Copyrights and Copywrongs

Contents

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pp. v-vi

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Acknowledgments

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pp. vii-xii

My greatest debt is to Shelley Fisher Fishkin. She has been an ideal mentor throughout my brief career and will continue to inspire my explorations for years to come. As Professor Fishkin exemplifies, there is no warmer social and intellectual support system than the circle of Mark Twain scholars around the world. Victor Doyno and Robert Hirst...

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Introduction

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pp. 1-16

IN 1946 , GROUCHO Marx received a letter from the legal department of Warner Brothers studios. The letter warned Marx that his next film project, A Night in Casablanca, might encroach on the Warners’ rights to their 1942 film Casablanca...

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Chapter 1: Copyright and American Culture. Ideas, Expressions, and Democracy

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pp. 17-34

AT SOME POINT late in every televised baseball game, an announcer sounds the familiar warning: “No pictures, descriptions, or accounts of this game may be rebroadcast or retransmitted without the expressed, written consent of the office of the Commissioner of Major League Baseball.”...

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Chapter 2: Mark Twain and the History of Literary Copyright

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pp. 35-80

ON FRIDAY, DECEMBER 7, 1906, Senator Alfred Kittredge of South Dakota called Mr. Samuel Langhorne Clemens to the dark oak witness table in the Congressional Reading Room of the Library of Congress. A crowd had gathered, larger than those to which the joint Committee on Patents was accustomed. People came to hear America’s favorite author...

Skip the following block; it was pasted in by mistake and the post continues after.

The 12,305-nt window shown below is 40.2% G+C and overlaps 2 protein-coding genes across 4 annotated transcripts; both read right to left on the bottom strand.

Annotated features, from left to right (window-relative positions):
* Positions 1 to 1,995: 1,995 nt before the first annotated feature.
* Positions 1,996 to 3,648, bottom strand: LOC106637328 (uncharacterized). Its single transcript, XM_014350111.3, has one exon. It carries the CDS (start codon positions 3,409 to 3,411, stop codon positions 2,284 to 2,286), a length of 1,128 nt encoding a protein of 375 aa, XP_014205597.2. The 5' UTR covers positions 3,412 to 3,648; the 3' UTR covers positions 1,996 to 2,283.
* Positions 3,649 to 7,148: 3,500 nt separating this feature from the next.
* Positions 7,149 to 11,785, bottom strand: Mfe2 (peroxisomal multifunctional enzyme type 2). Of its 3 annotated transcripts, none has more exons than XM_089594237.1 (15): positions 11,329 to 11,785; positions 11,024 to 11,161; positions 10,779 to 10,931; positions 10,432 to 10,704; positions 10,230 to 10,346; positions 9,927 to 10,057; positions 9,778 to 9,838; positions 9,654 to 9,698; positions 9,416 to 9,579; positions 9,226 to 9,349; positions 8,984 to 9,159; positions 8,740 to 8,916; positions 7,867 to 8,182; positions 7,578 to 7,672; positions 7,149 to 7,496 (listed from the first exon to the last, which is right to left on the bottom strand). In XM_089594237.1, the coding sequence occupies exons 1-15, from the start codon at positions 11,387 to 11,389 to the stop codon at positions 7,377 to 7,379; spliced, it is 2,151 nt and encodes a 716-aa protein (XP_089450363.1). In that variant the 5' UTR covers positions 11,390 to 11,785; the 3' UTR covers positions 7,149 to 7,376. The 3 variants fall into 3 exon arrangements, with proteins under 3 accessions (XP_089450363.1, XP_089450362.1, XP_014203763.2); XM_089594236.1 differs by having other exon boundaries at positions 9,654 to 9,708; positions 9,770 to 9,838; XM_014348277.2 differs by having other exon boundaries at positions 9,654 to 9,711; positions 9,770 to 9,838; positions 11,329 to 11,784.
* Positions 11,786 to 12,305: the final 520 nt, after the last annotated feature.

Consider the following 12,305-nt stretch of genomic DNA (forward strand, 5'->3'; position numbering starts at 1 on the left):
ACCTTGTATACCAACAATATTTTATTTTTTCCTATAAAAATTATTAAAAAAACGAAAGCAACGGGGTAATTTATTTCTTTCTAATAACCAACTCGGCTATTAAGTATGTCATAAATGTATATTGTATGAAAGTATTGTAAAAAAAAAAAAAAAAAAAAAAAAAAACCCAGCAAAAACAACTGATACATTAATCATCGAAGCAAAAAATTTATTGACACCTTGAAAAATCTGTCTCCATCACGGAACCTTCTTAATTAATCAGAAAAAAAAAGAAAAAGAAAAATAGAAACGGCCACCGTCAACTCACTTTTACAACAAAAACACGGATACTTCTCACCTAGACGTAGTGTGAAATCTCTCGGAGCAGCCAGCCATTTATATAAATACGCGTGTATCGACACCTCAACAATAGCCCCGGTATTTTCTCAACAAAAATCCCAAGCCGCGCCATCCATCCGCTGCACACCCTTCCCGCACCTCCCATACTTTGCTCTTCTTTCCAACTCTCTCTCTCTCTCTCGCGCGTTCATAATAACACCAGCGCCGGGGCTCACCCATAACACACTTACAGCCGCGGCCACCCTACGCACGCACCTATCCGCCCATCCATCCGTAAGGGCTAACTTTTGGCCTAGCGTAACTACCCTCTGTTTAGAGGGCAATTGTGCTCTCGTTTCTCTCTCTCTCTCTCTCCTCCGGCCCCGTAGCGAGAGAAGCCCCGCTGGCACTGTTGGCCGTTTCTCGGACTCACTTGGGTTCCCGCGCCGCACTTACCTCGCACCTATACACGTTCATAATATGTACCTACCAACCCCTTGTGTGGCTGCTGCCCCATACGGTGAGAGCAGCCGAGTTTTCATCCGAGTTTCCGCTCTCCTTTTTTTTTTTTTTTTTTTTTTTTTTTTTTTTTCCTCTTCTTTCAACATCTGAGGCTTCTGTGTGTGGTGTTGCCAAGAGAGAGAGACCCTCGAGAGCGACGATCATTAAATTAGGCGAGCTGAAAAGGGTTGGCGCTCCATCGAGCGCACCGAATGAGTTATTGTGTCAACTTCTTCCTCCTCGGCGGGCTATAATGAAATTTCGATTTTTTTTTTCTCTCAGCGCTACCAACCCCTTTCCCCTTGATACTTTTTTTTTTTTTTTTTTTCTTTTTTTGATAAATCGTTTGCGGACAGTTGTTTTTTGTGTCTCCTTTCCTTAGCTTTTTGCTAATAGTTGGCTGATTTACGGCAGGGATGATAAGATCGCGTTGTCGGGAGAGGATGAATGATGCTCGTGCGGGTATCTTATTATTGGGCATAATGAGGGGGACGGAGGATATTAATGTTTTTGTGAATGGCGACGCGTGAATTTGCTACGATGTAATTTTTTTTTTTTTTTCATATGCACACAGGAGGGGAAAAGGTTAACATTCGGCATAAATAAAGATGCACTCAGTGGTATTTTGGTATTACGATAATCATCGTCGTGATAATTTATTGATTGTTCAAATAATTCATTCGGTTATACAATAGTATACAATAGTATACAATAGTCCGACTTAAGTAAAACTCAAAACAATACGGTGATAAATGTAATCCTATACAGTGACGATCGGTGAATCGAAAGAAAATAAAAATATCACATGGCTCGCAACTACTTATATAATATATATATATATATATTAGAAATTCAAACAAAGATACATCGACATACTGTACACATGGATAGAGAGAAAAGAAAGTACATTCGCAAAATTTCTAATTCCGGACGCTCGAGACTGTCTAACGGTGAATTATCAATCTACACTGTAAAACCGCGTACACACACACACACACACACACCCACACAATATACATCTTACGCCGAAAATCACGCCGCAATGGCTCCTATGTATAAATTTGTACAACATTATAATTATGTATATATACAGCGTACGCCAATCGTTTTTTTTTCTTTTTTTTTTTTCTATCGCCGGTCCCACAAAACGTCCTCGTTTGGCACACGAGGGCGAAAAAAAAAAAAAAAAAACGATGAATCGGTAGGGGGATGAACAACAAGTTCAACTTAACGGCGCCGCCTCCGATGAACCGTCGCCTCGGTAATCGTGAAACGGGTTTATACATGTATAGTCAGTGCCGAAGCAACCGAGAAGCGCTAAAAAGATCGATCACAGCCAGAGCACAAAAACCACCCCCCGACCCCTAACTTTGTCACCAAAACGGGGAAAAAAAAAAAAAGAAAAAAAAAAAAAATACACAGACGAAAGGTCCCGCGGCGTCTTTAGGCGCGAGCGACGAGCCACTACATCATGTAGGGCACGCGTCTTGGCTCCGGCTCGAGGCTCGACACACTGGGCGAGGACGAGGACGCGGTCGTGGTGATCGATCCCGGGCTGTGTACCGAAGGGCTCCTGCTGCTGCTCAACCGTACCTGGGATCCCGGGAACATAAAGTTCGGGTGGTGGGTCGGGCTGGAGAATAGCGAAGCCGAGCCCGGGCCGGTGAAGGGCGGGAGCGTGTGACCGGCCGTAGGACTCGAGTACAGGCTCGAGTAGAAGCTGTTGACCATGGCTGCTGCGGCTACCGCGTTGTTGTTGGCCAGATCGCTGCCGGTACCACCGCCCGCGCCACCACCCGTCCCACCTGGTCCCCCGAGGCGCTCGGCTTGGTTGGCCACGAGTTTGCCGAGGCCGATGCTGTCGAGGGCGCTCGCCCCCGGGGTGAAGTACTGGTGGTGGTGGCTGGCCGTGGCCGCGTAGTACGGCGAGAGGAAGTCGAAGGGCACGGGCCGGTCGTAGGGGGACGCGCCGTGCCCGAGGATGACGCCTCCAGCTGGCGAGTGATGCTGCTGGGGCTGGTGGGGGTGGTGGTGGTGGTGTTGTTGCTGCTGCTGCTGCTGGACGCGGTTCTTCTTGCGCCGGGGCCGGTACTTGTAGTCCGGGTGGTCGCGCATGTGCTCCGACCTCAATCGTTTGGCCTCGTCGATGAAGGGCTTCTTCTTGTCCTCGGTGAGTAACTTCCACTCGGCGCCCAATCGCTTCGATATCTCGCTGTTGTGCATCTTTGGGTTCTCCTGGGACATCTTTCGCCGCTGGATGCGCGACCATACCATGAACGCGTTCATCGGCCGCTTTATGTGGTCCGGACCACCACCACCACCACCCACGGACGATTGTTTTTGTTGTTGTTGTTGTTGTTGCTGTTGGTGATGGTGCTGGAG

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Chapter 3: Celluloid Copyright and Derivative Works Or, How to Stop 12 Monkeys with One Chair

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pp. 81-116

SOME PEOPLE CONSIDERED Groucho Marx and his brothers thieves. Many comedians who had their start on the vaudeville stage participated in the age-old habit of act appropriation and joke stealing. Everybody did it, but the Marx Brothers got caught a few times...

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Chapter 4: Hep Cats and Copy Cats. American Music Challenges the Copyright Tradition

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pp. 117-148

SHIRLEY DIXON WAS thirteen years old in 1976, when she first played the Led Zeppelin song “Whole Lotta Love” for her father. Shirley had borrowed the 1969 album Led Zeppelin II from a friend because the hit song from it had reminded her of one of her father’s compositions...

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Chapter 5: The Digital Moment.The End of Copyright?

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pp. 149-184

THE JAZZ PIANIST Herbie Hancock started his career in Chicago in the 1960s, playing with such legends as Donald Byrd, Wes Montgomery, Quincy Jones, Sonny Rollins, and Dexter Gordon. By the late 1960s, Hancock had moved beyond blues and bop, experimenting with the avant-garde sounds of Eric Dolphy. Most of Hancock’s notoriety...

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Epilogue

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pp. 185-189

FOR SOME GOOD reasons, we could call the summer of 2000 “the Summer of Napster.” Not a week went by when the Revolutionary music distribution software did not garner headlines in the popular press. Everyone from college students to the U.S. Department of Justice weighed in on the matter. But I prefer to remember 2000 as “the Summer...

Notes

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pp. 191-230

Index

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pp. 231-242

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About the Author

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pp. 243-244

SIVA VAIDHYANATHAN has written for the Nation, the Chronicle of Higher Education, the Dallas Morning News,the Austin American-Statesman, and the Fort Worth Star-Telegram...